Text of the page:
The best of times, the worst of times: how good can possibly come of Covid-19 (eventually)

“It was the best of times, it was the worst of times, it was the age of wisdom, it was the age of foolishness, it was the epoch of belief, it was the epoch of incredulity, it was the season of light, it was the season of darkness, it was the spring of hope, itContinue reading “The best of times, the worst of times: how good can possibly come of Covid-19 (eventually)”

Listen up, here’s a way to help others through the Coronavirus crisis

“What we try to do in the face of very difficult conversations is we try to make things better…What makes something better is connection.” Brené Brown (professor and writer on courage and authenticity). It’s mid-March 2020 and we’re in the midst of a global pandemic. We’re all hunkering down, fearful of the future. Worried aboutContinue reading “Listen up, here’s a way to help others through the Coronavirus crisis”

Which time would you prefer: “kairos” or “chronos”?

Thank you David, or interviewee 62 (if I refer to my list). Oh yes, I have a spreadsheet. I was listening back to a recording I made last week (I have these too) and was taken by something David said. We were talking about difficult times. Me: “What helps you get through them?” David: “AcceptingContinue reading “Which time would you prefer: “kairos” or “chronos”?”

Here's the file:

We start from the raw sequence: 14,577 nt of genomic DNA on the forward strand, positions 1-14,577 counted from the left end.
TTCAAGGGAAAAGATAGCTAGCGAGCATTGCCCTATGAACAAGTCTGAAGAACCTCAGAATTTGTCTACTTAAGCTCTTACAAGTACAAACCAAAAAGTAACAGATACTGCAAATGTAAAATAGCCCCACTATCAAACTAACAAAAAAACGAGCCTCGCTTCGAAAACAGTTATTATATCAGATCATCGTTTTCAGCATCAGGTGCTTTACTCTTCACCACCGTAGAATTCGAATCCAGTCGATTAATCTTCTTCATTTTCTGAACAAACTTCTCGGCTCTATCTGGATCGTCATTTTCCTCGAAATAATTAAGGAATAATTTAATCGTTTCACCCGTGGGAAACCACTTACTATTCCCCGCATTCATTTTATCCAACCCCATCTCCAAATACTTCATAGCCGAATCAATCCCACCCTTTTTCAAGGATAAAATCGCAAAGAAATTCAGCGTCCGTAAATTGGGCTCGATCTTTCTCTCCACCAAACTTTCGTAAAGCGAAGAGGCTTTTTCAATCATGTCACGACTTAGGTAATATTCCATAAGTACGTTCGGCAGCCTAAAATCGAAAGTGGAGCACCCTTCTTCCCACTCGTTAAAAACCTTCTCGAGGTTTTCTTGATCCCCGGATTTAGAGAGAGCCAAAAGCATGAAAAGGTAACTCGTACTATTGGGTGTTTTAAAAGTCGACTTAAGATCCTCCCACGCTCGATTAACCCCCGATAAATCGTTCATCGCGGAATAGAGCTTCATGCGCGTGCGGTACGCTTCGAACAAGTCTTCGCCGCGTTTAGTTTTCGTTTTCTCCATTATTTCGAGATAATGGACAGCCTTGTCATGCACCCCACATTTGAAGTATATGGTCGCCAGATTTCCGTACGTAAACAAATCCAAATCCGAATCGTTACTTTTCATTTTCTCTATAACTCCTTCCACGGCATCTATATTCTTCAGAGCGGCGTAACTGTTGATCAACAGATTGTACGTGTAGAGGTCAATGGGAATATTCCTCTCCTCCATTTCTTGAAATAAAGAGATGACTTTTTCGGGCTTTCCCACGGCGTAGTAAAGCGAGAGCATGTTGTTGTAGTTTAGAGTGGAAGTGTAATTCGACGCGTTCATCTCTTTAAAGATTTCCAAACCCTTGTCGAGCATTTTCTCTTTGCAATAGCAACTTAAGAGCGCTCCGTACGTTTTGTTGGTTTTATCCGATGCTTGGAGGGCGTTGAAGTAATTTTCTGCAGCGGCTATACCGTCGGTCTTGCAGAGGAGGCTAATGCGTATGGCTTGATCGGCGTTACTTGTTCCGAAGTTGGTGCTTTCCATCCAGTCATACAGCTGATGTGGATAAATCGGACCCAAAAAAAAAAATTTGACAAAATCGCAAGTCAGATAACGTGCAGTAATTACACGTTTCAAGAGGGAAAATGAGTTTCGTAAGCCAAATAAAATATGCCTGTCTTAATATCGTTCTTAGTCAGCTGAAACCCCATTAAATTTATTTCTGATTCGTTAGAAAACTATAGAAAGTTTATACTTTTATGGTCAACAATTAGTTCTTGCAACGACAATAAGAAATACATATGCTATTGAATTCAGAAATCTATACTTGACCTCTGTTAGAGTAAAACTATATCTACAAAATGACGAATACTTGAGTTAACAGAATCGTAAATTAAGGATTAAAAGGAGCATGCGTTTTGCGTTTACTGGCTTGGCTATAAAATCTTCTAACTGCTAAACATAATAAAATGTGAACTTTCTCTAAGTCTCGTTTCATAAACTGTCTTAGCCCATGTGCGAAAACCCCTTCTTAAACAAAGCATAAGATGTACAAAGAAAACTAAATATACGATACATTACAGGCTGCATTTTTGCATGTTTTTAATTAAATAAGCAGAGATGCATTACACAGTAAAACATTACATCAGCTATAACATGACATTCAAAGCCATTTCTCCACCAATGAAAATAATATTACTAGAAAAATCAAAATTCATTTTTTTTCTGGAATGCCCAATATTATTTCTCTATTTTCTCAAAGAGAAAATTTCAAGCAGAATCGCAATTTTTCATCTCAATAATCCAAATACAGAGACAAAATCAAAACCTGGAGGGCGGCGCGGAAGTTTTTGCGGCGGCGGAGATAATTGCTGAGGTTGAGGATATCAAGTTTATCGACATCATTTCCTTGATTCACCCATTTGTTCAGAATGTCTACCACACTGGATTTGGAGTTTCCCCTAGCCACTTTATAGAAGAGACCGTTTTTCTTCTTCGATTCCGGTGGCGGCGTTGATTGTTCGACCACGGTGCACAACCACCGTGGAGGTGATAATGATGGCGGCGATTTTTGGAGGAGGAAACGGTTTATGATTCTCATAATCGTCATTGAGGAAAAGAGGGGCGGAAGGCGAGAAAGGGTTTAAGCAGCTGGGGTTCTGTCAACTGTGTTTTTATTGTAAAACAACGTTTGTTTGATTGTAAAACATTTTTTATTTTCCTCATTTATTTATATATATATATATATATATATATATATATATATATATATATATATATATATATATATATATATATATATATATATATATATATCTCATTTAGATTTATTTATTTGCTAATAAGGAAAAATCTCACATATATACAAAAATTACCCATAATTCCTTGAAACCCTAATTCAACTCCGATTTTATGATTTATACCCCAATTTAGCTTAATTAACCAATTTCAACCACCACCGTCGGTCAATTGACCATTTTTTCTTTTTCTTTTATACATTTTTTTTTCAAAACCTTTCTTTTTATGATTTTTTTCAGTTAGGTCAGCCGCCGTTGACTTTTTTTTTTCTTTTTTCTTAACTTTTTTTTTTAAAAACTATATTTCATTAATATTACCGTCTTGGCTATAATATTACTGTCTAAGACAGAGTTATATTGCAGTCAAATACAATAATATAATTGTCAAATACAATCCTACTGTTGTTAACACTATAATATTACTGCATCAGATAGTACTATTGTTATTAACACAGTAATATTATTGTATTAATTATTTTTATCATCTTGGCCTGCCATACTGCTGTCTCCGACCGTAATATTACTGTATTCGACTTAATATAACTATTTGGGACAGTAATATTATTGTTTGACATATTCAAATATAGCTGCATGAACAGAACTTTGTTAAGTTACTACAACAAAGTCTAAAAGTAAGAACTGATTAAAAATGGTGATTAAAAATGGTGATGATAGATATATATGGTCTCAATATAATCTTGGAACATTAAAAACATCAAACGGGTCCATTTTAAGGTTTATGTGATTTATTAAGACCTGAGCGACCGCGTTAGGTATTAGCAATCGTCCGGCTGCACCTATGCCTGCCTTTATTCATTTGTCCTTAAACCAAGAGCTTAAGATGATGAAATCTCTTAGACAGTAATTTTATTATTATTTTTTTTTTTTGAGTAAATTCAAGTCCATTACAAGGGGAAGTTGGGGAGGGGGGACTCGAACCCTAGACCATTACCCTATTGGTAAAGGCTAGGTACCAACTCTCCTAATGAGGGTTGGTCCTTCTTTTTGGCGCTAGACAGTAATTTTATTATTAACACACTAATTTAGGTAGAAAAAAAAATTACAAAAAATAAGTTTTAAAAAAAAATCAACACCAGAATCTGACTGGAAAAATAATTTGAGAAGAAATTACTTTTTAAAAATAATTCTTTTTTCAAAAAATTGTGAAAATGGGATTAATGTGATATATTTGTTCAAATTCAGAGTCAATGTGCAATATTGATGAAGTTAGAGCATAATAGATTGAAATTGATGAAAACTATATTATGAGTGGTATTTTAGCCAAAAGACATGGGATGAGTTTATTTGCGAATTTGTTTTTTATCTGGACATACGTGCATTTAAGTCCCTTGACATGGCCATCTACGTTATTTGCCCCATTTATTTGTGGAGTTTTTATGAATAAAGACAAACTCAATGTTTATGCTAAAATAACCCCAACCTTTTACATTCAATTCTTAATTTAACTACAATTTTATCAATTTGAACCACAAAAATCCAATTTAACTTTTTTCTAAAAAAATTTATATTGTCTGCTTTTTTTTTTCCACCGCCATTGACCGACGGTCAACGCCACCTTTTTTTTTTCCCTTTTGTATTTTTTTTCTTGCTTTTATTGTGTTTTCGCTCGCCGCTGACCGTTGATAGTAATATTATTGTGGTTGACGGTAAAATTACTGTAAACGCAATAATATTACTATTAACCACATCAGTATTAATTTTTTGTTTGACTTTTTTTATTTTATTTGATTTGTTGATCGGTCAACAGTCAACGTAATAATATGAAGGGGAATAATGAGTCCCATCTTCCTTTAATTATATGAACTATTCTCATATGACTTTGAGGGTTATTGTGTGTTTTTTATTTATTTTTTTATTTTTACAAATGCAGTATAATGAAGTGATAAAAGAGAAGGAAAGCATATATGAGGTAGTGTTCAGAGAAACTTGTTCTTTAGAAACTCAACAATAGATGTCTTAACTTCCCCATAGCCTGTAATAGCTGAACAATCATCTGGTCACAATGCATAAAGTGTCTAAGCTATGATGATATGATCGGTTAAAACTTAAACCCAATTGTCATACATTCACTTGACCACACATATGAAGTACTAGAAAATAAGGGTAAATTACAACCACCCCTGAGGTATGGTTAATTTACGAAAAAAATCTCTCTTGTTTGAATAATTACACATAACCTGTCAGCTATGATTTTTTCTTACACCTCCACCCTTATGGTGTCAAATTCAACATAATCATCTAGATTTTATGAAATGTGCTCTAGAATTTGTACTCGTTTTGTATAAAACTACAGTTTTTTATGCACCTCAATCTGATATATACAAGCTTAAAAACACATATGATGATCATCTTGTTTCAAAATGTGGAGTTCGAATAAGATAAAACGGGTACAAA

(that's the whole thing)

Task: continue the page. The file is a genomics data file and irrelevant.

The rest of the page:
Regrets? We have a few, so make them count

Edith Piaf once sang “Non, je ne regrette riens,” but in my Spoon by Spoon conversations I’m finding we all regret a bit. I ask my interviewees, “If you could have your time over again, what would you do differently?” At least half launch into a list of things they would change: different choices, different actions,Continue reading “Regrets? We have a few, so make them count”

Spoon by Spoon: why we must feed ourselves with wisdom

Human beings are poorly named. We are more comfortable “doing” than “being”. We rush from place to place, rarely stopping to smell the roses. When we ask each other “how are you?” we love to say, “oh you know, just really busy.” American author Annie Dillard once said, “How we spend our days, is ofContinue reading “Spoon by Spoon: why we must feed ourselves with wisdom”